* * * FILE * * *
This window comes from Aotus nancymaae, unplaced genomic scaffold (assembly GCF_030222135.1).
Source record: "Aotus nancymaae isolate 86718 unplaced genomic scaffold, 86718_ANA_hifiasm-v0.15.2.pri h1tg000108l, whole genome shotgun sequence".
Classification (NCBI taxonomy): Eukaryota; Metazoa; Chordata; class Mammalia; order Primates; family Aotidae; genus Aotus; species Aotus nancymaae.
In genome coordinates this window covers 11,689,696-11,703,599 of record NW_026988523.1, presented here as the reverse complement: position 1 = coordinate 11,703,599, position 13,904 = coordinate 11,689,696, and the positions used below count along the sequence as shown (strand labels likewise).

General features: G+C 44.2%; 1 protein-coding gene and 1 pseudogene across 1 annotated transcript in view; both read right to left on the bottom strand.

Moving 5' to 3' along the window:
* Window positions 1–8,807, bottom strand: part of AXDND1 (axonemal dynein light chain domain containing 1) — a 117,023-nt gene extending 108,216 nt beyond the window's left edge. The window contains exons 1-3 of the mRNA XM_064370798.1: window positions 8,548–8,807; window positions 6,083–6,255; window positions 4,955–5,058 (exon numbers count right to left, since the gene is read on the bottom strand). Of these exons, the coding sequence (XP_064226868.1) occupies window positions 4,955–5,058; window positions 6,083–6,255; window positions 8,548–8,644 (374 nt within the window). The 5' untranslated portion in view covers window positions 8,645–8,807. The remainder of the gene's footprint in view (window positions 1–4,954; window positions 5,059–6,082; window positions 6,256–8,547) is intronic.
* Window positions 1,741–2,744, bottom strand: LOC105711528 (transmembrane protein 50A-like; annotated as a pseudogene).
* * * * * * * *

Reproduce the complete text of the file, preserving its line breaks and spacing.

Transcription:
This window comes from Aotus nancymaae, unplaced genomic scaffold (assembly GCF_030222135.1).
Source record: "Aotus nancymaae isolate 86718 unplaced genomic scaffold, 86718_ANA_hifiasm-v0.15.2.pri h1tg000108l, whole genome shotgun sequence".
Classification (NCBI taxonomy): Eukaryota; Metazoa; Chordata; class Mammalia; order Primates; family Aotidae; genus Aotus; species Aotus nancymaae.
In genome coordinates this window covers 11,689,696-11,703,599 of record NW_026988523.1, presented here as the reverse complement: position 1 = coordinate 11,703,599, position 13,904 = coordinate 11,689,696, and the positions used below count along the sequence as shown (strand labels likewise).

General features: G+C 44.2%; 1 protein-coding gene and 1 pseudogene across 1 annotated transcript in view; both read right to left on the bottom strand.

Moving 5' to 3' along the window:
* Window positions 1–8,807, bottom strand: part of AXDND1 (axonemal dynein light chain domain containing 1) — a 117,023-nt gene extending 108,216 nt beyond the window's left edge. The window contains exons 1-3 of the mRNA XM_064370798.1: window positions 8,548–8,807; window positions 6,083–6,255; window positions 4,955–5,058 (exon numbers count right to left, since the gene is read on the bottom strand). Of these exons, the coding sequence (XP_064226868.1) occupies window positions 4,955–5,058; window positions 6,083–6,255; window positions 8,548–8,644 (374 nt within the window). The 5' untranslated portion in view covers window positions 8,645–8,807. The remainder of the gene's footprint in view (window positions 1–4,954; window positions 5,059–6,082; window positions 6,256–8,547) is intronic.
* Window positions 1,741–2,744, bottom strand: LOC105711528 (transmembrane protein 50A-like; annotated as a pseudogene).